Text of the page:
Common and technical use
There is a difference between the common use of the term phrase and its technical use in linguistics. In common usage, a phrase is usually a group of words with some special idiomatic meaning or other significance, such as "all rights reserved", "economical with the truth", "kick the bucket", and the like. It may be a euphemism, a saying or proverb, a fixed expression, a figure of speech, etc.
In grammatical analysis, particularly in theories of syntax, a phrase is any group of words, or sometimes a single word, which plays a particular role within the grammatical structure of a sentence. It does not have to have any special meaning or significance, or even exist anywhere outside of the sentence being analyzed, but it must function there as a complete grammatical unit. For example, in the sentence Yesterday I saw an orange bird with a white neck, the words an orange bird with a white neck form what is called a noun phrase, or a determiner phrase in some theories, which functions as the object of the sentence.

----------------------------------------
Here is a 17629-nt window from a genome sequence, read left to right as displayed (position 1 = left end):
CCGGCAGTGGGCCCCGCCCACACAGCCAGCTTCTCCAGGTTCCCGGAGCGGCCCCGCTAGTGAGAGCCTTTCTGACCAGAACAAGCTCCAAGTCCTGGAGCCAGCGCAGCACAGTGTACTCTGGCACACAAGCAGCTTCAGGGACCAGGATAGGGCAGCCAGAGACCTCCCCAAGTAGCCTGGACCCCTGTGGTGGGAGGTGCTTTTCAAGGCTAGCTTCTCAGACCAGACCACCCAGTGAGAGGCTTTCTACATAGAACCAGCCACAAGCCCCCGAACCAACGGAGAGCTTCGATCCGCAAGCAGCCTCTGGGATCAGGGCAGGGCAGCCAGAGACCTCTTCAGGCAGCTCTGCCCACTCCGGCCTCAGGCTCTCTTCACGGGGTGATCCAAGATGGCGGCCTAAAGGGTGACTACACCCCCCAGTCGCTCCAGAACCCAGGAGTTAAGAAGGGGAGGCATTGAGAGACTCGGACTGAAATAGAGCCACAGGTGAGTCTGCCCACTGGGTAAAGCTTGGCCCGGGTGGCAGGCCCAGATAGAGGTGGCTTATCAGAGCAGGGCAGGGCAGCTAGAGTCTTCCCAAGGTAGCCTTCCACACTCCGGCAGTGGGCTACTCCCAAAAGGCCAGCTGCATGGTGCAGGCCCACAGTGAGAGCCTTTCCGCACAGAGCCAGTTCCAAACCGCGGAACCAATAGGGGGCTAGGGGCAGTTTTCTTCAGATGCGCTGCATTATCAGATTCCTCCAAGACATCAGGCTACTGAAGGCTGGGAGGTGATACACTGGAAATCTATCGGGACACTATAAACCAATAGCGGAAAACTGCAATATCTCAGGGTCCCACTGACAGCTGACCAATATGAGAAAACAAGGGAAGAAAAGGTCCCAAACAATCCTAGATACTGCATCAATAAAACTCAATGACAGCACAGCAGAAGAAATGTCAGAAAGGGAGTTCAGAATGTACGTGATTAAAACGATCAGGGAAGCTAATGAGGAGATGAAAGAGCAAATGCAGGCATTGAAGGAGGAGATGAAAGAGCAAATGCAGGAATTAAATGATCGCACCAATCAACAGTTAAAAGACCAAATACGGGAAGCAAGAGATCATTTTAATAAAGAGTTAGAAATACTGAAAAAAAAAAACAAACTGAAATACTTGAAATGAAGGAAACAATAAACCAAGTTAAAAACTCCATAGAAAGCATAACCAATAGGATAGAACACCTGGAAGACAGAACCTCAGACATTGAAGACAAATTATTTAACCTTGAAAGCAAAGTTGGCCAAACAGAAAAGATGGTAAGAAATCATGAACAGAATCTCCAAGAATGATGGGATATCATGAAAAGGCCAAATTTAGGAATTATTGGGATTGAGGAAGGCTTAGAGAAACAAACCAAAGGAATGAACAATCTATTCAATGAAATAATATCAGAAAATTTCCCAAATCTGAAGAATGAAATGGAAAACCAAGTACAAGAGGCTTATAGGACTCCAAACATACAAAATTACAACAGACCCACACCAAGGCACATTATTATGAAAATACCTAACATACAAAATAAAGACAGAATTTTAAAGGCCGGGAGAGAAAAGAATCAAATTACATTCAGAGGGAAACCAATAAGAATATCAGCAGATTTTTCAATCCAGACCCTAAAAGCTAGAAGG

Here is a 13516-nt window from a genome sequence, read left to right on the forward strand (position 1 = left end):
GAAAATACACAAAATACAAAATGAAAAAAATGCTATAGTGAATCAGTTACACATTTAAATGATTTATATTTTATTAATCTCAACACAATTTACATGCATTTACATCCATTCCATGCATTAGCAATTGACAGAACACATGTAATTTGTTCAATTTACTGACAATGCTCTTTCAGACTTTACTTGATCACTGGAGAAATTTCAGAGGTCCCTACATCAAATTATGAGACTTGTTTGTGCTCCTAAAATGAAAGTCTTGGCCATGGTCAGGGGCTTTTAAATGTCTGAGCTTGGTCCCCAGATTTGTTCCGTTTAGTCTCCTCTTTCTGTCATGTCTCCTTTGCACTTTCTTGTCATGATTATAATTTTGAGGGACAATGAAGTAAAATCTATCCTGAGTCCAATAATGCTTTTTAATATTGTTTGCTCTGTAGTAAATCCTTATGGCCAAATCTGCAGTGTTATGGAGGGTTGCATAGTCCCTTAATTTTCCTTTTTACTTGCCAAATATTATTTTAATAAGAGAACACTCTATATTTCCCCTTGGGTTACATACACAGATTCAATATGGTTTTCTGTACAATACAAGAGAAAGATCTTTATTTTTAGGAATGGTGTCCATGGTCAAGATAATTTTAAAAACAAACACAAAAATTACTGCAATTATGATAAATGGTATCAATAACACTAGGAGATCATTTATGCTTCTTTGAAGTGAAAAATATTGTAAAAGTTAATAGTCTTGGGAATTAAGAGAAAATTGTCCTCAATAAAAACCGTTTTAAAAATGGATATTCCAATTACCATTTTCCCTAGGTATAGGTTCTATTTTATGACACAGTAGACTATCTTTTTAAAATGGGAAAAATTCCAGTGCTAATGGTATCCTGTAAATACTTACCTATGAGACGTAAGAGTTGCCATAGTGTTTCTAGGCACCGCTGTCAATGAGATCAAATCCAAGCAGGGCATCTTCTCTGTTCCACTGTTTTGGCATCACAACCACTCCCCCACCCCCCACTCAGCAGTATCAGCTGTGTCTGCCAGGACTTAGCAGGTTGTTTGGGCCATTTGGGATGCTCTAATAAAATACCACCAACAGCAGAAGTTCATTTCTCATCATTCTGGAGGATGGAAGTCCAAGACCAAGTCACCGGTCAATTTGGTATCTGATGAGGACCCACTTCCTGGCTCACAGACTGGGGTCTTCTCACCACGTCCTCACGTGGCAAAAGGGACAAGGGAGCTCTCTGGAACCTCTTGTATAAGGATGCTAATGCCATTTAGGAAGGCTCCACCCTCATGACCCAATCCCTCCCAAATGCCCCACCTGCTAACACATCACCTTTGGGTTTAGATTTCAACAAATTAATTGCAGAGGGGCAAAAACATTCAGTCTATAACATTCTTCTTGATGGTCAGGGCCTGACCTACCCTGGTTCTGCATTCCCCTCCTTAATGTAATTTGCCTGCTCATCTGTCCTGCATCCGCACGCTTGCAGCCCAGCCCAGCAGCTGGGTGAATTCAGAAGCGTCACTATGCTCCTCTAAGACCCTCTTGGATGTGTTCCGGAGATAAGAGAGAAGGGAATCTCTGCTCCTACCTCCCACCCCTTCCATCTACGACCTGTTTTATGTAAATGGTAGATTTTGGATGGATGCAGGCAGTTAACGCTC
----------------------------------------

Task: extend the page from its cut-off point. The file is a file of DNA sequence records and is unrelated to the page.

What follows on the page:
Theorists of syntax differ in exactly what they regard as a phrase; however, it is usually required to be a constituent of a sentence, in that it must include all the dependents of the units that it contains. This means that some expressions that may be called phrases in everyday language are not phrases in the technical sense. For example, in the sentence I can't put up with Alex, the words put up with (meaning 'tolerate') may be referred to in common language as a phrase (English expressions like this are frequently called phrasal verbs) but technically they do not form a complete phrase, since they do not include Alex, which is the complement of the preposition with.